CHICAGO: A Muslim member of the Minneapolis City Council who successfully sponsored a law to permit the broadcast of the Adhan “Call to Prayer” from the city’s nearly 40 mosques, said on Wednesday that it can easily be approved in many other cities across America.
Jamal Osman, who was elected to the city council in August 2020, told Arab News during The Ray Hanania Radio Show that the approval for the Adhan “Call to Prayer” was within existing Minneapolis laws which permits music, sounds and verbal recitations to be played publicly as long as they do not exceed a certain “decibel noise” ceiling.
After exploring the law, Osman determined that if the level of the “Call to Prayer” remained under the legal decibel sound ceiling, it would be approved to be broadcast from the city’s mosques between the hours of 7 a.m. and 10 p.m every day, and year round.
“There will be four prayers that will be accepted, leaving the Fajr prayer behind. The mosques here and the community are happy,” Osman said of the passage of the Adhan law on March 24.
“But some of the mosques here and the leaders of the mosques, the masjids, they realize they want to be respectful to non-believers and they want to be respectful to their neighbors. And some of them actually decided not to call to prayer right away but to have a community engagement to welcome their neighbors and letting them know the policies of the city now allows us to call to prayer from the rooftops of the mosques. And I think the experience and the feedback we had for the entire city of Minneapolis has been nothing but positive.”
Osman said that Minneapolis permitted one mosque to broadcast the Adhan during the month of Ramadan three years ago. He said that the public broadcast of the Fajr prayer is prohibited under the new law because it occurs too early in the morning.
“We hear the call to prayer and you know the emotional attachment with the folks that live here, in the countries where they grew up they could hear the Adhan and now hearing the Adhan from the comfort of their house was really moving,” said Osman, who came to America as a refugee from Somalia in 2000.
“The mayor and city council members here, and the State of Minnesota have been really kind to the Muslim community. It says a lot about our state and our city. We have many elected officials at every level of government here. Minneapolis is a beautiful city that we call home.”
Osman praised city and state officials for “warmly embracing” the Muslim community and working with them to make it happen.
The new law was adopted unanimously by all 13 members of the Minneapolis City Council, which includes only three Muslim members and 10 non-Muslim members.
“It was everybody. And it wasn’t just voted, they commented and welcomed and we had many council members that have a different faith,” Osman said.
“I talked with one council member who is, who practices Judaism and is Jewish, and she said this is really beautiful and it is about time that they recognize our different faiths. One of the things that she mentioned was that we have the Christmas Day off. Judaism and Islam, we have days like the Eid and Hannukah, and different days that we might not be off working, but one day we might get there.”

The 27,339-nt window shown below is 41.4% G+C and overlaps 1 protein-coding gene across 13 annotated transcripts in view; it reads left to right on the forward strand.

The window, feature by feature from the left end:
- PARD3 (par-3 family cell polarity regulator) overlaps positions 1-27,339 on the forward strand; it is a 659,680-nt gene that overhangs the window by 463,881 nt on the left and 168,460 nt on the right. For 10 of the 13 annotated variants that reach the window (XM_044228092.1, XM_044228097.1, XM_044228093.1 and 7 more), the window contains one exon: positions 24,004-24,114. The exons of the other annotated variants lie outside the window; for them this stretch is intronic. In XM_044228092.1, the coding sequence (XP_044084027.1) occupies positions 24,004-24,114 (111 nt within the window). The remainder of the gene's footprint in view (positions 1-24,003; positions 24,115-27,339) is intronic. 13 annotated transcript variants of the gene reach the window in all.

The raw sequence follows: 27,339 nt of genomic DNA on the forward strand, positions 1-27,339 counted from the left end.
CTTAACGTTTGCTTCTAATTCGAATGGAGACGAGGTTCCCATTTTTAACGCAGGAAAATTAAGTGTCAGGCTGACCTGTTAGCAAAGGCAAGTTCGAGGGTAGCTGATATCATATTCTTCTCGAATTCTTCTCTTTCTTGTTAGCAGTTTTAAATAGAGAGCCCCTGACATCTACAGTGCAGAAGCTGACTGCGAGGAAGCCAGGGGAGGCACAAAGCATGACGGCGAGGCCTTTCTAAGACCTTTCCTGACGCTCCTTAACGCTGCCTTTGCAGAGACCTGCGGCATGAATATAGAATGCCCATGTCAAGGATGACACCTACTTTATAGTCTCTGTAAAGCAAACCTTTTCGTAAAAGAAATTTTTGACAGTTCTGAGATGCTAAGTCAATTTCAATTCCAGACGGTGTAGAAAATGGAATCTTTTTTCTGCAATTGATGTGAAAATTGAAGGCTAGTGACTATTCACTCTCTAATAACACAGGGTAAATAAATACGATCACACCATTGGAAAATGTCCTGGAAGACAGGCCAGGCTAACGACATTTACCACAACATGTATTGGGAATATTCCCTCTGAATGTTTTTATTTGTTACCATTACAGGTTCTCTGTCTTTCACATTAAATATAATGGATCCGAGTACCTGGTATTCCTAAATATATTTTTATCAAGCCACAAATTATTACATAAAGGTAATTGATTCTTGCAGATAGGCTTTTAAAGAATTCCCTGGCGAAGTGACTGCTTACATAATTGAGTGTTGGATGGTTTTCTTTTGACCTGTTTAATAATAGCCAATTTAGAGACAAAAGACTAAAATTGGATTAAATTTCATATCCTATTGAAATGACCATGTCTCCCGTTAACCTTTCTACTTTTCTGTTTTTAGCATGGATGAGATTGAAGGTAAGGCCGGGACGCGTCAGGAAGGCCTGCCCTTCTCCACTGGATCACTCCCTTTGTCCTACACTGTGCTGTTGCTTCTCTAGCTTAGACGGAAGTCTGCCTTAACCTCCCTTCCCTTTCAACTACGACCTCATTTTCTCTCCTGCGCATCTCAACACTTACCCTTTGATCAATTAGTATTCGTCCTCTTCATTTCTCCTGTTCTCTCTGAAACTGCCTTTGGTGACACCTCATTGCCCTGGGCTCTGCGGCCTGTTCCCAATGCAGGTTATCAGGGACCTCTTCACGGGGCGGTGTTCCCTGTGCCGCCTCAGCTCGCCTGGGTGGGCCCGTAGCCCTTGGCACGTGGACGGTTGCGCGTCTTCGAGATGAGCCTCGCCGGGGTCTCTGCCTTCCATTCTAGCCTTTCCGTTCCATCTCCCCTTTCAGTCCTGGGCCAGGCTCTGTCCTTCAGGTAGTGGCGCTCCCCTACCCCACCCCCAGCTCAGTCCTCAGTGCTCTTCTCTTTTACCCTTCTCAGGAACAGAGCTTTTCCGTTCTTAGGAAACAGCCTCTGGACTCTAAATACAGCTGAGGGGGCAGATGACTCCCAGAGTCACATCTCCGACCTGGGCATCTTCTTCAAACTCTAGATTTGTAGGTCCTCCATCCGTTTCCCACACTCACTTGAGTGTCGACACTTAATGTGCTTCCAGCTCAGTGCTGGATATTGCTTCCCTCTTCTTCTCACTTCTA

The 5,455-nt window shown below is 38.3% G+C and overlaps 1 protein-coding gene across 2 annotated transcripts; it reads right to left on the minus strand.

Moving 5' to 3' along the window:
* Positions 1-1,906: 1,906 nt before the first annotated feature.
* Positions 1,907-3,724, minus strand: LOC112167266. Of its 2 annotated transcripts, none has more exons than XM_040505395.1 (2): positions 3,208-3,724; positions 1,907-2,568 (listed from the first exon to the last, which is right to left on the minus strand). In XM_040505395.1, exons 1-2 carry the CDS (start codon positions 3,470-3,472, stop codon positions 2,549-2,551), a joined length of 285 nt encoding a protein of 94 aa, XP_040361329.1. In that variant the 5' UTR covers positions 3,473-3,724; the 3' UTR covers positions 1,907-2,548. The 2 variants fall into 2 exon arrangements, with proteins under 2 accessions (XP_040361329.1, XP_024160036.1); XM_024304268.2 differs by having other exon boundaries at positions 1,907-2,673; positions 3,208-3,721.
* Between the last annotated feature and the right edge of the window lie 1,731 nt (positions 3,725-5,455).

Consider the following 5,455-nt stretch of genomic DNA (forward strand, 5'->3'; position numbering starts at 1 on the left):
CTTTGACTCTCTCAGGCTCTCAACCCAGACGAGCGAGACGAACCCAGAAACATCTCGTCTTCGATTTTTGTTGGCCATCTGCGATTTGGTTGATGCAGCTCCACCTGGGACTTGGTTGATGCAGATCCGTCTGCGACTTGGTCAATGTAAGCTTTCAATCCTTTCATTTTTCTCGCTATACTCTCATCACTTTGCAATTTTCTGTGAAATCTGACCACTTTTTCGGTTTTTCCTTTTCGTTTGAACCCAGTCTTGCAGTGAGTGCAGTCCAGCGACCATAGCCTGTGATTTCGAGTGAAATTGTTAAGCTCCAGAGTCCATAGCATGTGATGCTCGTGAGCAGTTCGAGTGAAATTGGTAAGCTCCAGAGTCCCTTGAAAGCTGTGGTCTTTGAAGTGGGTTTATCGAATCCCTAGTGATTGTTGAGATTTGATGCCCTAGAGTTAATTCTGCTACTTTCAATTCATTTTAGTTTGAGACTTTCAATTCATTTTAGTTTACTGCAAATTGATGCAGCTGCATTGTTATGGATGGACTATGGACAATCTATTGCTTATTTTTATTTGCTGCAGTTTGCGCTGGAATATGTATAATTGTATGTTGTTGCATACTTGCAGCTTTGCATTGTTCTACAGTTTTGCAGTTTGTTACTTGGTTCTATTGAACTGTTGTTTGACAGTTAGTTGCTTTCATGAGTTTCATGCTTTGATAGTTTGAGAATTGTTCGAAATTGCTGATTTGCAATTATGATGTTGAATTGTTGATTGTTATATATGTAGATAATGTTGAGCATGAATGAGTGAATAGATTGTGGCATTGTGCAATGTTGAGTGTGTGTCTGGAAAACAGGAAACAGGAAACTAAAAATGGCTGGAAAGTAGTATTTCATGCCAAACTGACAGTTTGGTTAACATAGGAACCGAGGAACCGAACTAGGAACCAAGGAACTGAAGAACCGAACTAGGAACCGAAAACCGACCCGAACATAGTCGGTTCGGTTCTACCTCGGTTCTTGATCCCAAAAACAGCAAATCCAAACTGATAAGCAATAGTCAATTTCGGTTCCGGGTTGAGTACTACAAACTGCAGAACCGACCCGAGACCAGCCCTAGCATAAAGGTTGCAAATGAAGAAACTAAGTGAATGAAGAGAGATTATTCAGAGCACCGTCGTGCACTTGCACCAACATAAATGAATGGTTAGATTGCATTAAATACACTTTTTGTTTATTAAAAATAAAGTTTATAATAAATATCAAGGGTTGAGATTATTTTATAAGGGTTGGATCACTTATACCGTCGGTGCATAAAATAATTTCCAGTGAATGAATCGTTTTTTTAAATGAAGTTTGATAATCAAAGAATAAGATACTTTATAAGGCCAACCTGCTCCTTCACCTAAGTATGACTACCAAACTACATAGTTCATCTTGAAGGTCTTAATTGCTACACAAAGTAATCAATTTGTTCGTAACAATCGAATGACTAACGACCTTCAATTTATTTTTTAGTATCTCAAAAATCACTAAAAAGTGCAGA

Osman said the goal was not to create an annoyance for non-Muslims who live near the mosques. He said the Muslim community wanted to be respectful to the non-Muslim majority community. The Call to Prayer, he acknowledged, is not as loud as it is in many Arab Countries where the sound exceeds the Minneapolis decibel sound limits.
“The purpose is not just to broadcast it for the entire city to hear, the purpose is to broadcast it like in the area that is close to it (mosque). People that are standing in the parking lot trying to come into the building, or across the street from the mosque, so they know it is time to prayer,” Osman said.
“We have created this policy to make sure we are being equal to the communities and not really trying to offend anyone or make sure we are not disturbing anyone. Like I say, it has been positive. It has been happening three years for the month of Ramadan for one mosque. Now making it for the entire city has been positive. And like the mosque we want to be respectful, the Muslim community wants to be respectful to their non-Muslim community in the area. They do want to be respectful and have that conversation with them. Some of them have decided to wait until they have that conversation with their neighbors. So, we live in a beautiful country with laws, and we are not breaking the laws, we are following the laws and making the laws that reflect the entire community.”
The Ray Hanania Show is broadcast live on the US Arab Radio Network Wednesdays at 5 p.m. EST and syndicated on four American radio stations including: WNZK AM 690 Radio in Greater Detroit including parts of Ohio; WDMV AM 700 in Washington DC including parts of Virginia and Maryland; WTOR AM 770 Radio in Upper New York and Ontario, Canada; and rebroadcast on Thursdays in Chicago at 12 noon CST on WNWI AM 1080.
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